Seeing Chance: Fostering Student Implicit Knowledge Towards Fluency in the Domain of Probability and Statistics
Dor Abrahamson

About the research


NAEd/Spencer Postdoctoral Fellowship

Award Year



Northwestern University

Primary Discipline

Mathematics Education
Leading mathematics education authorities have identified student understanding of probability and statistics as “essential [for being] an informed citizen, employee, and consumer.” Yet, national reports currently paint a bleak picture of students’ understanding of this subject. Student performance is especially disconcerting given that very young students already have rich everyday experiences with chance. If students can generally make sense of addition and subtraction on the basis of understanding simple situations, why can they not leverage their implicit understanding of probability towards formalizing this understanding mathematically? Perhaps prevalent classroom learning supports do not engage these implicit understandings. I propose to identify, typify, and tap students’ early notions for this domain and explore potential learning paths towards mastery of the central ideas of probability and statistics. To do so, I will work closely with elementary and middle-school students to observe their strengths and challenges in negotiating between their unarticulated intuitions and a set of objects and computer-based activities I have been creating. The proposed methodology is ‘design research’: through cycles of implementation, analysis, and modification, I will home in on concrete and virtual forms that enable students to express their knowledge and link it to formal mathematical notations. The learning-and-facilitation tools are designed for students to ground, within a coordination of combinatorial analysis and simulations of probability experiments, an appreciation and understanding of the ineluctable determinism of emergent distributions of stochastic events. One direction of the planned research is to explore the temporal–spatial and additive–multiplicative relations inherent in various visual representations of stochasm. That is, I will investigate: (a) learners’ resources that enable them to understand outcomes of probability experiments that are experienced dynamically yet represented statically; (b) learning issues of students’ additive vs. multiplicative reasoning; and (c) design issues, e.g., how implicit visual cues enable or constrain spatial–temporal and additive–multiplicative coordination.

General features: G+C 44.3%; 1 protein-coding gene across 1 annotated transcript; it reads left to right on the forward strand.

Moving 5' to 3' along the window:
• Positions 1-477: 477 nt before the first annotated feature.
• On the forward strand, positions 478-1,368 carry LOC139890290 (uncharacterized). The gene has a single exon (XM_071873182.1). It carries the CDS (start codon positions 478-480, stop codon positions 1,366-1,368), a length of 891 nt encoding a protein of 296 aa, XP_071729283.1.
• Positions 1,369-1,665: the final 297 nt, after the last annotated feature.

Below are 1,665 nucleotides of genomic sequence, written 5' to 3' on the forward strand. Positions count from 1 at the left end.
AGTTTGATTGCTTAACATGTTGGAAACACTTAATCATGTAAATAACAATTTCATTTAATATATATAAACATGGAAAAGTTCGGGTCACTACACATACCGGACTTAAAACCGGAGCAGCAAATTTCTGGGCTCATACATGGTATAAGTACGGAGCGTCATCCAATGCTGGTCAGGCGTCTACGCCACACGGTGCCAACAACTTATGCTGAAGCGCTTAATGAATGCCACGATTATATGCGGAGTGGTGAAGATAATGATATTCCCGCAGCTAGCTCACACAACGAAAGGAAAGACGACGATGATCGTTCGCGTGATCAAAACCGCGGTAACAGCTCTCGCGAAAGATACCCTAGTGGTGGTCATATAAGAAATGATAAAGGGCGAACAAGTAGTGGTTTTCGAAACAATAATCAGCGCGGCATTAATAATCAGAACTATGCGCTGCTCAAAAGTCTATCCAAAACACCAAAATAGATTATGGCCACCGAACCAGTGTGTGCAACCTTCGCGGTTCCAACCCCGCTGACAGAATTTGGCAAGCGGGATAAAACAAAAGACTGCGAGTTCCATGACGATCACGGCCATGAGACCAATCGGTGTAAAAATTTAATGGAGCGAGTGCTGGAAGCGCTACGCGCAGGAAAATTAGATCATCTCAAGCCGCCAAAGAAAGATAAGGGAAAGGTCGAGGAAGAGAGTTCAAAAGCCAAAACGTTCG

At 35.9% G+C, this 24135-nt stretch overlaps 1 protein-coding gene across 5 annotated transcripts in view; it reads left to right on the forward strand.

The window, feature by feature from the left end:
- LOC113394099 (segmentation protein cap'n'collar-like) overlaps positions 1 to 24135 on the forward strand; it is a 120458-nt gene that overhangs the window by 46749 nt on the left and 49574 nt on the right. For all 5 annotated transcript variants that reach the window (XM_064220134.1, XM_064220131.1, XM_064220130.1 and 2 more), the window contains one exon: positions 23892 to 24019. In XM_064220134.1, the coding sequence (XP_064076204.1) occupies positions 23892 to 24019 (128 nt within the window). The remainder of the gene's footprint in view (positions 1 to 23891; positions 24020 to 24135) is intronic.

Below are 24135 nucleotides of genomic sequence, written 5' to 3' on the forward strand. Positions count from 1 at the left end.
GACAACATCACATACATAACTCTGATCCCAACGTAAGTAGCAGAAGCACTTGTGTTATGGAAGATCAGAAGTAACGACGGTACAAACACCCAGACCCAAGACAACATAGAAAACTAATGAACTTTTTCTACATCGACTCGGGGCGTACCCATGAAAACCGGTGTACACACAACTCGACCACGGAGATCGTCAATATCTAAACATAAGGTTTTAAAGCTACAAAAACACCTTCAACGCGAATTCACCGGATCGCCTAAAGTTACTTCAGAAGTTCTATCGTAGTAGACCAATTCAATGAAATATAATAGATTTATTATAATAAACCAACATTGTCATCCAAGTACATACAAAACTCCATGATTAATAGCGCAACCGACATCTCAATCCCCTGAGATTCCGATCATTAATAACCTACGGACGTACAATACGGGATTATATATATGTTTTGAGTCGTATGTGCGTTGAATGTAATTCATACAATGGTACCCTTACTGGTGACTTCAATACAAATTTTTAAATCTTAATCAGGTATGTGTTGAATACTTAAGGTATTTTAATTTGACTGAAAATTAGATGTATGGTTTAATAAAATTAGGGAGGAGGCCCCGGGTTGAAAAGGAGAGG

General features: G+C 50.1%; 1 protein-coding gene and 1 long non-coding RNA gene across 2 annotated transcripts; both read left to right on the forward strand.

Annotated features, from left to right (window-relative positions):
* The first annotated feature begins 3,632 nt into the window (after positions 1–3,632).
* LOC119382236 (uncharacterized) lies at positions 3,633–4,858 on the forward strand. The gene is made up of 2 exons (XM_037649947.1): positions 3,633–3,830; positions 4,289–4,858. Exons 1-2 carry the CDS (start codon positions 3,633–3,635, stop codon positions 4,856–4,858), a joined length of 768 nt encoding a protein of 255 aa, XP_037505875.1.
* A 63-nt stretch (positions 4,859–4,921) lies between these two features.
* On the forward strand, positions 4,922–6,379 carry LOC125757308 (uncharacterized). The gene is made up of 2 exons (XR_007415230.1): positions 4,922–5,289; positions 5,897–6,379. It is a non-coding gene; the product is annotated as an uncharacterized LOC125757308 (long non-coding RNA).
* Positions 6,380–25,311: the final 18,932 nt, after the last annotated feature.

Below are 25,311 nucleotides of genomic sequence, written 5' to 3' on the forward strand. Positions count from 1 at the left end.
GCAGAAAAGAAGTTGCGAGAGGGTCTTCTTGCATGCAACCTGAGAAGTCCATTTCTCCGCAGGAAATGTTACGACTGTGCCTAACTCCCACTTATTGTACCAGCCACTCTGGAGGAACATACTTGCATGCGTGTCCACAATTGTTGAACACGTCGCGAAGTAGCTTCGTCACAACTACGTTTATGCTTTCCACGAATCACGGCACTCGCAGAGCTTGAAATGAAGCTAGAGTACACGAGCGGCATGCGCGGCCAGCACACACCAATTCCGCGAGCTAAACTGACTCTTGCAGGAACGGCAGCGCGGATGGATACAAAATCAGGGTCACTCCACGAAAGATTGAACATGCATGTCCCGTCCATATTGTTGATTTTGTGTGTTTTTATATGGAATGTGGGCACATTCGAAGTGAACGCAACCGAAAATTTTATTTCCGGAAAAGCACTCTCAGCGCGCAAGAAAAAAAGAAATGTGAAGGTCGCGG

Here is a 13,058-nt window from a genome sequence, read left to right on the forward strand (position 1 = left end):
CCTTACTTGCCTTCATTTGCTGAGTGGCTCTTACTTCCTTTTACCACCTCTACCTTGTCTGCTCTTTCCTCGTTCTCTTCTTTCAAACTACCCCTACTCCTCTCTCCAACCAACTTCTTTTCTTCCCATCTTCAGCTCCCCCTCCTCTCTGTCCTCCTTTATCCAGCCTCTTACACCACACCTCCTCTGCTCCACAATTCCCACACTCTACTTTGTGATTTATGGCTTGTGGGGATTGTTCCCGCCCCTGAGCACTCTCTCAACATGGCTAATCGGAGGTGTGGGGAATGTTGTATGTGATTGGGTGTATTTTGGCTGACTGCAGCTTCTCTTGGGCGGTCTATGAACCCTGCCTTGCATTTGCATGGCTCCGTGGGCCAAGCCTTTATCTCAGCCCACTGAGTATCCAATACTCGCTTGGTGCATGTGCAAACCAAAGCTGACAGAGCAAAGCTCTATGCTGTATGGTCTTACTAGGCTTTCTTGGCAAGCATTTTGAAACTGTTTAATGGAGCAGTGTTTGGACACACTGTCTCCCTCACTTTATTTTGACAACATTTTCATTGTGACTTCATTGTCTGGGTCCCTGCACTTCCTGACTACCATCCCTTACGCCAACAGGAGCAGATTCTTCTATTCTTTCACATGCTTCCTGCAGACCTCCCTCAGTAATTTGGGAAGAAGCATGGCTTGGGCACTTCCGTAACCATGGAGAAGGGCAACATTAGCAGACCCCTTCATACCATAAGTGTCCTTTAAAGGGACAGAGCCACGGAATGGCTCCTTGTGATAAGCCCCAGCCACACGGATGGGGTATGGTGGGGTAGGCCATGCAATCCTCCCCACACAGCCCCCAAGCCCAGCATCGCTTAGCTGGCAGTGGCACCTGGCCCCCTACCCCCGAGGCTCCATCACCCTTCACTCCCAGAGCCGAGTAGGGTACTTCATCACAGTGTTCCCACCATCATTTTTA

About Dor Abrahamson

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